Grant Bergland comes from a family of teachers and has always loved seeing his students achieve. First and foremost, he believes that his students need to dream big dreams to make them a reality. Over the past 15 years, Grant has worked with students from the ages of 8 to 89 as a classroom teacher, tutor, wrestling coach, curriculum writer, and Adult Education instructor. Grant is graduating from Columbia University next year with a Master’s of Fine Arts degree in Writing. He also has a Master’s degree in English Literature and has dual teaching credentials in the state of California in the subjects of English Rhetoric/Composition and Art History/Design. Grant is a member of the National Education Association (NEA), holds a Cross-cultural Language and Academic Development (CLAD) certification, and has a College Reading and Language Association (CRLA) Master Tutor certificate.
During his undergraduate career, Grant attended Arizona State University, and was a Sun Devil “Spark” award-winning student athlete for their Division I wrestling program. In his first two years, he followed a pre-med curriculum before being hired by Arizona State’s Writing Center where he discovered his love of composition.
“I’d never seen how important writing was until I started looking at my student’s successes and near-misses. Being able to say something in your own voice and present it in a way that any other person can feel on the page is hard work. Also, I’ve decided that this expressiveness is the most important work we do as human beings—to say what we really mean in a way someone else can understand,” Grant says.
Within a month of graduation, Grant was hired by Mt. Diablo Unified School District to teach Economics, Earth Science, and Biology for Clayton Valley High School’s Special Education department. “I needed to learn how to teach several classes simultaneously through a combination of various levels of scaffolding for lessons and differentiating my instruction to fit my students’ needs,” Grant says. He also was a case manager for a dozen high school students’ Individualized Education Programs (IEPs), which involved making plans to meet the needs of students who had learning disabilities and other obstacles to their education. To complete these IEPs, Grant conducted collaborative meetings with curriculum specialists, speech pathologists, teachers, principals, and parents.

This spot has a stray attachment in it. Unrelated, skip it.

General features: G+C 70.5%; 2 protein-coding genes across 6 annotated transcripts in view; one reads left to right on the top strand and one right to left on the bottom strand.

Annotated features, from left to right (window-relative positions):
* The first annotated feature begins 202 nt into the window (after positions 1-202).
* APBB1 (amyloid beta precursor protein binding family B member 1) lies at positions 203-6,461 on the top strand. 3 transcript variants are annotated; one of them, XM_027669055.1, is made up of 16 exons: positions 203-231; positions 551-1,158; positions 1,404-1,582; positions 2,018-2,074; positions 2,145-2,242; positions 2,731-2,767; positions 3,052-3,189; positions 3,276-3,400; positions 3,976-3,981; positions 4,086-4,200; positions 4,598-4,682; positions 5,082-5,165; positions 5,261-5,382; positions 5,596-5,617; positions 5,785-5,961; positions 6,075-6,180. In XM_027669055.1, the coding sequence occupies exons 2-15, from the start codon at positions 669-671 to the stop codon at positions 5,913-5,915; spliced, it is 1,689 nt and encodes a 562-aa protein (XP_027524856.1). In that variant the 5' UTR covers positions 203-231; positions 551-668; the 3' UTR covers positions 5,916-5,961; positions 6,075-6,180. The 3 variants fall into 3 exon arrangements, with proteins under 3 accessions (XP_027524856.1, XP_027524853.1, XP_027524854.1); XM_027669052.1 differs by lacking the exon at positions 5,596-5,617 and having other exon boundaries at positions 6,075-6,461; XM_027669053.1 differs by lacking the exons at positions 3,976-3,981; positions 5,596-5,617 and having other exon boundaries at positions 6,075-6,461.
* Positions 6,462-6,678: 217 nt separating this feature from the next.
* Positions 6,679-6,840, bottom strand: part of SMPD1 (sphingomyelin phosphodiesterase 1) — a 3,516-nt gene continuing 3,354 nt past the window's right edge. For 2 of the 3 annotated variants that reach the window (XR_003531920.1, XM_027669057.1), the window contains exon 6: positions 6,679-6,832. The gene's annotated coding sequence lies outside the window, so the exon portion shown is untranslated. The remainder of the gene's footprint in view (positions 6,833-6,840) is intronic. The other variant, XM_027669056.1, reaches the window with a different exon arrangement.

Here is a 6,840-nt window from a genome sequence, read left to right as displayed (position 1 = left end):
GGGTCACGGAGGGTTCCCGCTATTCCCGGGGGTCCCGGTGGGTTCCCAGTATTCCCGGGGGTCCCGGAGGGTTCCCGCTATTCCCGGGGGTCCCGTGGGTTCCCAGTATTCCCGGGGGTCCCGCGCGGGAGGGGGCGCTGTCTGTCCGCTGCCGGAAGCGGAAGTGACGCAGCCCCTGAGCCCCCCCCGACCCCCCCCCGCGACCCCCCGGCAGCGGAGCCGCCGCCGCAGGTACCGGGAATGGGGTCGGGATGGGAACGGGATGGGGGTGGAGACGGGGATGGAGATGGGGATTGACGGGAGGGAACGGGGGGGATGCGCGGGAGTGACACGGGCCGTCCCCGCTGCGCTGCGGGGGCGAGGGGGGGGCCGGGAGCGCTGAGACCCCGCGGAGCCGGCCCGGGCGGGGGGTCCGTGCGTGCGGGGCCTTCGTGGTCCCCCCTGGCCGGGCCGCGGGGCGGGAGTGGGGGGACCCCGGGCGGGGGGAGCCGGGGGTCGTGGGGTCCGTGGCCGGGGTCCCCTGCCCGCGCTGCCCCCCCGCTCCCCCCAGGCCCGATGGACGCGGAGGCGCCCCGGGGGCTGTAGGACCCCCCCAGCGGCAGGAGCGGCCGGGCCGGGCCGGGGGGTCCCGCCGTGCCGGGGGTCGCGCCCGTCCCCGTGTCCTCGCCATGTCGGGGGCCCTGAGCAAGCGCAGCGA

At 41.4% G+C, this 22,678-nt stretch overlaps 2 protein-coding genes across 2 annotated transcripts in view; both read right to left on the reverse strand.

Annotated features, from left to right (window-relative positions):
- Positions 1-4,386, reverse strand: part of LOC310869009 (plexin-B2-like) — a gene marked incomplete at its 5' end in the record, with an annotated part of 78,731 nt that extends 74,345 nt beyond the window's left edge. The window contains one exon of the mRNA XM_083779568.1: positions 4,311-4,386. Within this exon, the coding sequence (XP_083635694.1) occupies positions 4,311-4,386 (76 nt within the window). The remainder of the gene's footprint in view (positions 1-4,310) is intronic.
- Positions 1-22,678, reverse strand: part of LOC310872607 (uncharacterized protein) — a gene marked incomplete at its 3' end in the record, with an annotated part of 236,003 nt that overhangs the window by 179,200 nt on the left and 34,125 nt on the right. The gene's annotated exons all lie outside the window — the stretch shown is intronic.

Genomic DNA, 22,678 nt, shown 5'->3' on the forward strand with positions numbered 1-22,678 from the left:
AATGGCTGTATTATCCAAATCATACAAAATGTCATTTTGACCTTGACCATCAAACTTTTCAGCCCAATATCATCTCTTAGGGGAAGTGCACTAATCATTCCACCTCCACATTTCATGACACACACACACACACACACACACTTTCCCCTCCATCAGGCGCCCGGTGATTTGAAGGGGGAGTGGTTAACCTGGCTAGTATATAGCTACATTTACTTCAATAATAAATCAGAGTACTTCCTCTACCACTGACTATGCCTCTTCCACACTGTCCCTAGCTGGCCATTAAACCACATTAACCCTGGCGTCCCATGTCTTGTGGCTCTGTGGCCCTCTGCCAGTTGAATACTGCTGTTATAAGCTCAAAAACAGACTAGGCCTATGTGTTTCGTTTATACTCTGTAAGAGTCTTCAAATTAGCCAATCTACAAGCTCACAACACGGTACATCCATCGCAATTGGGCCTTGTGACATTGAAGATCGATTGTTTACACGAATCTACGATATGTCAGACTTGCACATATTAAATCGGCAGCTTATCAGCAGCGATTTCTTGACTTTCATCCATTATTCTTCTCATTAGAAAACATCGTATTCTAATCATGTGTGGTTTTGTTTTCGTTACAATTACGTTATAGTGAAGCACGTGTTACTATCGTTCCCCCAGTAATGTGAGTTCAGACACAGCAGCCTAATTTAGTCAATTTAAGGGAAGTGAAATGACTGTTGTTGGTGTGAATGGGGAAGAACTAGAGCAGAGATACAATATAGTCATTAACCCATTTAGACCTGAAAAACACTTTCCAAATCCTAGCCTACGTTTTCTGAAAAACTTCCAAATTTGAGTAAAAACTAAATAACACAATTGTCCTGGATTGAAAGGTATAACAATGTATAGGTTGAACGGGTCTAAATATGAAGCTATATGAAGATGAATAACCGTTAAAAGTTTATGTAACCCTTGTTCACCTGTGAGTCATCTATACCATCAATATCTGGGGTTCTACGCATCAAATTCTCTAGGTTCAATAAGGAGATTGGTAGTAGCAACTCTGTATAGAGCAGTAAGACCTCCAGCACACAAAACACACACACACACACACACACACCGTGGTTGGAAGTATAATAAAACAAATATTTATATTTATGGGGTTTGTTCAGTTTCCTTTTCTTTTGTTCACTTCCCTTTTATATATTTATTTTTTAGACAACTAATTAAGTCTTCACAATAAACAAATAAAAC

Grant then moved to the English department where he taught every level of High School composition (Grades 9-12), standardized test preparation, wrote curriculum approved to meet the A-F requirements for the University of California, and served as chair of the English department. Grant says the work was exciting because Clayton Valley was a “Title I school, meaning more than 50% of the students in attendance qualified for government assisted lunches; however, on the other side of things, I also had students who owned their own horses and drove foreign cars in the same classes. It really made for some interesting discussions and some amazingly diverse points of view that came out in my students’ writing.” Under the banner of having big dreams and working to achieve them, he helped many students write admissions essays for applications to top tier colleges: “I can’t tell you how satisfying it was when I’d see a student run towards me across the school quad with an acceptance letter in his hand saying: ‘I never thought I’d ever get in!’ It’s a great feeling for me when I knew I’d helped someone get a jump start on a future they were really excited about,” Grant says.
In 2010, Grant moved to New York City, aided by a tuition scholarship from Columbia University and 97th percentile ranking on the Verbal section of the GRE. At Columbia, he studied with notable writers and interned in the Fiction department at The New Yorker magazine.
Currently Grant is an adjunct professor at The New School where he teaches “Writing for Jazz Students.” He has a full teaching fellowship at Columbia University where he will teach Fiction writing to undergraduates in the spring.
Grant likes dogs, being a tourist in the city where he lives, and, of course, writing.